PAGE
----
BEND, OR -- We’re learning more about the compromise on a bill to reform Oregon’s Measure 110, crafted by a local lawmaker.
HB 4002 gets another public hearing in the Joint Committee on Addiction and Community Safety Response at 5 p.m. Monday. Co-Chair Representative Jason Kropf (D-Bend) says much of its original framework remains, but it now includes re-criminalizing possession and public use of hard drugs, "It’ll be an Unclassified Misdemeanor. What we want is, we’ve heard from law enforcement that they want certain tools when they see people possessing and using drugs in public. They want tools that they can take and confiscate and take those drugs off our streets." He tells KBND News the goal is for officers to help drug users, "Get an immediate handoff into treatment in the behavioral health world, and really treat this different than we treat other crimes. And give people an offramp from being involved in the criminal justice system if they get engaged with local services." He tells KBND News, "I can envision a program where the officer on the street has contact with somebody, seizes those drugs, gets those drugs off the street and then immediately makes the contact that day to somebody working in the treatment world."
Defendants could take part in pre-trial "deflection" or a court-based treatment program, "If you are convicted and the judge places you on probation, we are requiring that the judge not impose any jail time at that point, but place you on probation and direct you to be in treatment," says Rep. Kropf, "If the judge does impose jail time, we are authorizing your probation officer to have you released from jail to be involved in treatment."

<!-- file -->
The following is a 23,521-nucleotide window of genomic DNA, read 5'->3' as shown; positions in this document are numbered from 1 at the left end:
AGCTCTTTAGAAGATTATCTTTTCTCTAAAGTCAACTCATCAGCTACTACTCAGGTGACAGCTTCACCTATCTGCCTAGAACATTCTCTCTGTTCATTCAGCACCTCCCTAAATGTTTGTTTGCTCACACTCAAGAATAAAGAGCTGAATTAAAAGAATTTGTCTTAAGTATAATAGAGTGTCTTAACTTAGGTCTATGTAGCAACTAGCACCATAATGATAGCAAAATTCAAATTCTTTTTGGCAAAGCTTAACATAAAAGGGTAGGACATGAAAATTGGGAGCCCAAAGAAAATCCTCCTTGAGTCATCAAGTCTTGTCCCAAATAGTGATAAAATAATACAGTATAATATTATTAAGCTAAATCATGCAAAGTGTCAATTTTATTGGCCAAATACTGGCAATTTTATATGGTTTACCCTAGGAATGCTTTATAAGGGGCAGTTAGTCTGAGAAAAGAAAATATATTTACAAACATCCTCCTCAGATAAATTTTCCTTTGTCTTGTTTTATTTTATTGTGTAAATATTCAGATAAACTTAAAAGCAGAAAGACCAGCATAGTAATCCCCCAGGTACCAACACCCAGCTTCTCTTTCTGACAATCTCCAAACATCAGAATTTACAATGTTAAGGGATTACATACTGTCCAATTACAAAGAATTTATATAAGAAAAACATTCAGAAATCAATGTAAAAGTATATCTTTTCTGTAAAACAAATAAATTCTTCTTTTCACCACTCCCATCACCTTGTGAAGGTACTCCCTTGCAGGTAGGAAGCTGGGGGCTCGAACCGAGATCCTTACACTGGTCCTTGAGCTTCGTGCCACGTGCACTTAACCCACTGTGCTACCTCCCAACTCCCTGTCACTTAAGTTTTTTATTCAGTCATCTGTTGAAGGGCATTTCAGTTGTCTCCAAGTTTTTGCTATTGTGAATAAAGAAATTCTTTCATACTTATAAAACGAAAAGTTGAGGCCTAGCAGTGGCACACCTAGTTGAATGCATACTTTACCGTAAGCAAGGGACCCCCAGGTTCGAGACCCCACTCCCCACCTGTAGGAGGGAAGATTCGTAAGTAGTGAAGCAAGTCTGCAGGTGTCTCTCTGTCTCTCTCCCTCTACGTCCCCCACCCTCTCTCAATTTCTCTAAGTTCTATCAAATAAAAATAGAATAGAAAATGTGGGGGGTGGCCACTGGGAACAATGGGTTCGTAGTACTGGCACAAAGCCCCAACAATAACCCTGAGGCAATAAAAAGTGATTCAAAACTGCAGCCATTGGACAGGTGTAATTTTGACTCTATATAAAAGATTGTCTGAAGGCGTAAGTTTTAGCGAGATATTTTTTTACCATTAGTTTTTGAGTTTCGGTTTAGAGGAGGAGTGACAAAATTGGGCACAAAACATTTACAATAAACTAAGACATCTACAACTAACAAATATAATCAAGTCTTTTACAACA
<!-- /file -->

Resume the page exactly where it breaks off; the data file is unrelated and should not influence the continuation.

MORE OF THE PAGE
Those who refuse or don’t complete treatment could face jail time, "The court has the authority to impose up to 180 days in jail in that situation. But, your probation officer can create a plan for you to be released to go to in-patient treatment, or create a plan for you to be released to go back in the community to participate in out-patient treatment."
The latest draft of HB 4002 also includes steeper penalties for drug dealers who set up shop near a treatment facility, park or homeless camp. And, Kropf says, it restores some funding for drug courts, "We had a family drug court that shut down here in Deschutes County, not too long ago, and I was incredibly disappointed to see that. You’ll see a number of things that create a better treatment system in this state."
While he admits some may not support increased punishment, Kropf believes the new version will get broad support. Last week, Oregon House Republicans issued a statement saying, "We are conceptuatlly aligned, but we still need to review the final draft." Kropf says the final draft wasn't finished until Friday. Monday morning, House Republican Leader Rep. Jeff Helfrich issued the following statement:
"House Republicans stand today where we’ve always stood: On the side of Oregonians who want to end Measure 110. As of today, the proposal before the legislature is far from a perfect solution, but that is unsurprising given that the majority party is beholden to radical pro-drug special interest groups. We need a solution that works for Oregonians, and much can be done to strengthen this proposal with the time remaining in this session. We hope that our Democrat colleagues will prioritize the demands of the people of Oregon and continue negotiating with us to provide the structural reforms needed to truly solve the Measure 110 crisis."
Monday's public hearing will be followed by another work session later this week.